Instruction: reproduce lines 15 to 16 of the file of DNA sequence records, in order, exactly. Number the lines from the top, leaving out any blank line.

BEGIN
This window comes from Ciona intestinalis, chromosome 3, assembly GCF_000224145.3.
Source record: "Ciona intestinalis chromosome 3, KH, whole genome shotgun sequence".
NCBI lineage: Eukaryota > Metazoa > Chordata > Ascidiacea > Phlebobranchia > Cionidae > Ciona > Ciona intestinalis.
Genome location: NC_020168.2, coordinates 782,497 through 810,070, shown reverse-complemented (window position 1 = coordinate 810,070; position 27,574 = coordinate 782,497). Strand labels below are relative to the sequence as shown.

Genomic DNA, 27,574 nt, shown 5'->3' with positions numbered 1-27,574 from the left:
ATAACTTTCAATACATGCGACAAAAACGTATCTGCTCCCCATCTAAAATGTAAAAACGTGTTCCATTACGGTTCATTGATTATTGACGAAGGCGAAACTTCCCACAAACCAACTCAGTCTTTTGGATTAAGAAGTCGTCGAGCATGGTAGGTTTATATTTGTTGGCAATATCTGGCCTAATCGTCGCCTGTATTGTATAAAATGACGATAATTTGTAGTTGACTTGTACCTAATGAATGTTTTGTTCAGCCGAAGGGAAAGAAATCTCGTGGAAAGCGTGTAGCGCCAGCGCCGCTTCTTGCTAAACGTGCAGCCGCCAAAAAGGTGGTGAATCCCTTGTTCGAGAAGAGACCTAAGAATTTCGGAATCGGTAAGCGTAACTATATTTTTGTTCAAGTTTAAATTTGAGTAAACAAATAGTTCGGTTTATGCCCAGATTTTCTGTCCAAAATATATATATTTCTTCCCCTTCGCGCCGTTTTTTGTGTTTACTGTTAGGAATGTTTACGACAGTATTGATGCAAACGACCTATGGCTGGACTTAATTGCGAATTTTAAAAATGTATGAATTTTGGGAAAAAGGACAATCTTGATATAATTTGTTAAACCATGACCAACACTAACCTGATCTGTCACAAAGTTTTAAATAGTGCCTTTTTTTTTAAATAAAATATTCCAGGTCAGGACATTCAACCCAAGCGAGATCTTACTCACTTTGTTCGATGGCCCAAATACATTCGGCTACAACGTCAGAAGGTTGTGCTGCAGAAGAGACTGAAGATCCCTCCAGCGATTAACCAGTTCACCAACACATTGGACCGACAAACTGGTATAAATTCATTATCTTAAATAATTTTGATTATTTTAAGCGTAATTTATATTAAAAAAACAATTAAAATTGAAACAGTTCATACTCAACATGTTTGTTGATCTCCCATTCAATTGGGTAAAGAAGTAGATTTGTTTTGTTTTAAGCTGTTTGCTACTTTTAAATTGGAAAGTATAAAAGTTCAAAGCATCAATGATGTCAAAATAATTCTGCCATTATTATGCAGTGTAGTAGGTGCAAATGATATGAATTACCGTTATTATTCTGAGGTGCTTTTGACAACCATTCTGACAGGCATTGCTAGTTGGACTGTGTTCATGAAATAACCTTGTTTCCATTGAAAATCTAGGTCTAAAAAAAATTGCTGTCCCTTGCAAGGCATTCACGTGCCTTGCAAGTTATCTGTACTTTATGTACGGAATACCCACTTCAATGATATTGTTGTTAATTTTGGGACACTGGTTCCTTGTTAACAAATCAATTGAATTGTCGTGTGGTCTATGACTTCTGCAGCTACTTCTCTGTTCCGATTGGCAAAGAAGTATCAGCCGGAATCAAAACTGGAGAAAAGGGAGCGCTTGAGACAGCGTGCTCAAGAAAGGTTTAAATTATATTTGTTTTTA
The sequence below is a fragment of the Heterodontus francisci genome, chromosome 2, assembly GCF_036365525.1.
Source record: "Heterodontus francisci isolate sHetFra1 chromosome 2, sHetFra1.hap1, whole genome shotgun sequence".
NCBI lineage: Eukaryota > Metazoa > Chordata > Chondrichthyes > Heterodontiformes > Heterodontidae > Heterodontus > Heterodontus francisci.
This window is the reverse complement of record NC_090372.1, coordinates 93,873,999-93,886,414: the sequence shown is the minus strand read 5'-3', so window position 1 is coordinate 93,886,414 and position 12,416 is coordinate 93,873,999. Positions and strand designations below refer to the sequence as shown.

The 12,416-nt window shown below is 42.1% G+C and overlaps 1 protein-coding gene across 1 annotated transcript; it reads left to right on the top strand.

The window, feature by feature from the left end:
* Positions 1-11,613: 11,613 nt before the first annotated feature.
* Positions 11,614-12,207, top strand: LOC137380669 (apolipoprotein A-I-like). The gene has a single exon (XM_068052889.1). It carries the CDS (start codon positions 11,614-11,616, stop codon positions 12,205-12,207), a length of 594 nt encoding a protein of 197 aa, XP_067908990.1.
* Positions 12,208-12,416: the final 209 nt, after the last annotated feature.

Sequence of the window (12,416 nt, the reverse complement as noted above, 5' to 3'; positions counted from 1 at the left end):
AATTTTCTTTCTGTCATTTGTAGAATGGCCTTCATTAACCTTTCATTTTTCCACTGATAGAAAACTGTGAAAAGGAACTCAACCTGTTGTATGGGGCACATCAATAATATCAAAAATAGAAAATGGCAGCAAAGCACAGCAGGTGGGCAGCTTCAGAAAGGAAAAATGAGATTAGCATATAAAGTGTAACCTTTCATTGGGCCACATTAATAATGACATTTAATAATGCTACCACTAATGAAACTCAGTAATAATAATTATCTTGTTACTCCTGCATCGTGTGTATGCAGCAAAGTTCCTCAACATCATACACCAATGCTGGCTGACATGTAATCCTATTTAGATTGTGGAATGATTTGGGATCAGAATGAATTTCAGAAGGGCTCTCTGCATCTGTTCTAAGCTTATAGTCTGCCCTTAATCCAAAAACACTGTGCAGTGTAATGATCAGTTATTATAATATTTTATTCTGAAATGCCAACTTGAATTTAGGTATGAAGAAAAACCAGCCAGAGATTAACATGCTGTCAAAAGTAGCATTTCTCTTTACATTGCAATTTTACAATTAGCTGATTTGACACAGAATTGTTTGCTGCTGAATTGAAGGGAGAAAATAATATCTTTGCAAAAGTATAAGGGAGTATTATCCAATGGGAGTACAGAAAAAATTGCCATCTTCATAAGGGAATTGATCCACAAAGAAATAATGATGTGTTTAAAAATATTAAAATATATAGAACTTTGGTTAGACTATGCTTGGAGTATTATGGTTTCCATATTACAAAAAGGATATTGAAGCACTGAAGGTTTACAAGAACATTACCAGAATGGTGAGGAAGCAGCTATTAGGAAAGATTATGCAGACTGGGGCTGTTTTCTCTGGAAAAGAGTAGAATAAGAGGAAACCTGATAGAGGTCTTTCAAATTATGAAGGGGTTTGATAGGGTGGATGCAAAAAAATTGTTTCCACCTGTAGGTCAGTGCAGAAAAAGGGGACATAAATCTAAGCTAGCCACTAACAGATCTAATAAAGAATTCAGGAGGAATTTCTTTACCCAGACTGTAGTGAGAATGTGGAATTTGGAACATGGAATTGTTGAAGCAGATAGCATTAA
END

* Positions 12,208-12,416: the final 209 nt, after the last annotated feature.

Sequence of the window (12,416 nt, the reverse complement as noted above, 5' to 3'; positions counted from 1 at the left end):